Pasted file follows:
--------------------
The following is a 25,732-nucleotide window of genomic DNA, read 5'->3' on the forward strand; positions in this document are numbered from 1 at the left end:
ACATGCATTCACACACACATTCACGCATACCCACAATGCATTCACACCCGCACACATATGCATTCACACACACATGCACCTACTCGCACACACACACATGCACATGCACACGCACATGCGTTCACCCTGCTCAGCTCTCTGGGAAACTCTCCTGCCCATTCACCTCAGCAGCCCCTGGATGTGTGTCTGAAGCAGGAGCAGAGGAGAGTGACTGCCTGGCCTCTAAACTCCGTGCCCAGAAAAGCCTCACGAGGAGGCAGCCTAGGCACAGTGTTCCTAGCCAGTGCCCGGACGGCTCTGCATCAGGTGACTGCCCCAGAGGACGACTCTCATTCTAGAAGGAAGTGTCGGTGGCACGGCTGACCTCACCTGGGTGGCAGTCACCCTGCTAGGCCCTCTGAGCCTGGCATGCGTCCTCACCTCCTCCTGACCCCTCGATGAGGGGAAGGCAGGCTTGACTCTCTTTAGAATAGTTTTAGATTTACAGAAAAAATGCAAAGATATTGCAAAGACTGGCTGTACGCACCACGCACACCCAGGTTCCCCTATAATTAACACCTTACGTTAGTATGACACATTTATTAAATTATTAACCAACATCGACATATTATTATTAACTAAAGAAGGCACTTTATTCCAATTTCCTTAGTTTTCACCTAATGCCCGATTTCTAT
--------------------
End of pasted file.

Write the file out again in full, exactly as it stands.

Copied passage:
The following is a 25,732-nucleotide window of genomic DNA, read 5'->3' on the forward strand; positions in this document are numbered from 1 at the left end:
ACATGCATTCACACACACATTCACGCATACCCACAATGCATTCACACCCGCACACATATGCATTCACACACACATGCACCTACTCGCACACACACACATGCACATGCACACGCACATGCGTTCACCCTGCTCAGCTCTCTGGGAAACTCTCCTGCCCATTCACCTCAGCAGCCCCTGGATGTGTGTCTGAAGCAGGAGCAGAGGAGAGTGACTGCCTGGCCTCTAAACTCCGTGCCCAGAAAAGCCTCACGAGGAGGCAGCCTAGGCACAGTGTTCCTAGCCAGTGCCCGGACGGCTCTGCATCAGGTGACTGCCCCAGAGGACGACTCTCATTCTAGAAGGAAGTGTCGGTGGCACGGCTGACCTCACCTGGGTGGCAGTCACCCTGCTAGGCCCTCTGAGCCTGGCATGCGTCCTCACCTCCTCCTGACCCCTCGATGAGGGGAAGGCAGGCTTGACTCTCTTTAGAATAGTTTTAGATTTACAGAAAAAATGCAAAGATATTGCAAAGACTGGCTGTACGCACCACGCACACCCAGGTTCCCCTATAATTAACACCTTACGTTAGTATGACACATTTATTAAATTATTAACCAACATCGACATATTATTATTAACTAAAGAAGGCACTTTATTCCAATTTCCTTAGTTTTCACCTAATGCCCGATTTCTAT